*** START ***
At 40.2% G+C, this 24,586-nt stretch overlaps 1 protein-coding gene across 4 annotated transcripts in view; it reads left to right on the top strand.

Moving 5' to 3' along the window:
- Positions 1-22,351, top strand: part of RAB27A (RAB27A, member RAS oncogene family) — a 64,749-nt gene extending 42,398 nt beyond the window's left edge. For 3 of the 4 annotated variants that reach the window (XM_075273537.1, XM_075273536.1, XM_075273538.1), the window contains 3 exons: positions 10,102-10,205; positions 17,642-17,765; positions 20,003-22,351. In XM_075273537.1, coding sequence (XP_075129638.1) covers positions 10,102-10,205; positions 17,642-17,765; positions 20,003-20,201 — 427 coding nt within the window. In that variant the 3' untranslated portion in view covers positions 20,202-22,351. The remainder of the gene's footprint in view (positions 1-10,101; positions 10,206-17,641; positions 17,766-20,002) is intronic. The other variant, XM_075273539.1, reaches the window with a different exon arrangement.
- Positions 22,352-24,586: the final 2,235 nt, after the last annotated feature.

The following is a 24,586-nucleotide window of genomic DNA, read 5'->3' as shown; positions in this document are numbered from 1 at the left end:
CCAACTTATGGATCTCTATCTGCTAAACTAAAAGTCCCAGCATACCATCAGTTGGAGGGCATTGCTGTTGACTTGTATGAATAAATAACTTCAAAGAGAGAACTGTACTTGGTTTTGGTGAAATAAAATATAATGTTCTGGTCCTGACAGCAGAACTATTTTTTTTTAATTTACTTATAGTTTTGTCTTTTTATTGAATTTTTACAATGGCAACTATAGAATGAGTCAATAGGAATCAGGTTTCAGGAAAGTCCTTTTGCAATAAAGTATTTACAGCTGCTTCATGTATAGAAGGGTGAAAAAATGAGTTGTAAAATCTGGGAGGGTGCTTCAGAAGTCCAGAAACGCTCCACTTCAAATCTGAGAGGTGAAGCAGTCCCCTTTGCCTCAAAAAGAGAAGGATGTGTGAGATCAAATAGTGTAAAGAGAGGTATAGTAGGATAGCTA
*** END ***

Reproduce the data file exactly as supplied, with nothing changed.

At 40.2% G+C, this 24,586-nt stretch overlaps 1 protein-coding gene across 4 annotated transcripts in view; it reads left to right on the top strand.

Moving 5' to 3' along the window:
- Positions 1-22,351, top strand: part of RAB27A (RAB27A, member RAS oncogene family) — a 64,749-nt gene extending 42,398 nt beyond the window's left edge. For 3 of the 4 annotated variants that reach the window (XM_075273537.1, XM_075273536.1, XM_075273538.1), the window contains 3 exons: positions 10,102-10,205; positions 17,642-17,765; positions 20,003-22,351. In XM_075273537.1, coding sequence (XP_075129638.1) covers positions 10,102-10,205; positions 17,642-17,765; positions 20,003-20,201 — 427 coding nt within the window. In that variant the 3' untranslated portion in view covers positions 20,202-22,351. The remainder of the gene's footprint in view (positions 1-10,101; positions 10,206-17,641; positions 17,766-20,002) is intronic. The other variant, XM_075273539.1, reaches the window with a different exon arrangement.
- Positions 22,352-24,586: the final 2,235 nt, after the last annotated feature.

The following is a 24,586-nucleotide window of genomic DNA, read 5'->3' as shown; positions in this document are numbered from 1 at the left end:
CCAACTTATGGATCTCTATCTGCTAAACTAAAAGTCCCAGCATACCATCAGTTGGAGGGCATTGCTGTTGACTTGTATGAATAAATAACTTCAAAGAGAGAACTGTACTTGGTTTTGGTGAAATAAAATATAATGTTCTGGTCCTGACAGCAGAACTATTTTTTTTTAATTTACTTATAGTTTTGTCTTTTTATTGAATTTTTACAATGGCAACTATAGAATGAGTCAATAGGAATCAGGTTTCAGGAAAGTCCTTTTGCAATAAAGTATTTACAGCTGCTTCATGTATAGAAGGGTGAAAAAATGAGTTGTAAAATCTGGGAGGGTGCTTCAGAAGTCCAGAAACGCTCCACTTCAAATCTGAGAGGTGAAGCAGTCCCCTTTGCCTCAAAAAGAGAAGGATGTGTGAGATCAAATAGTGTAAAGAGAGGTATAGTAGGATAGCTA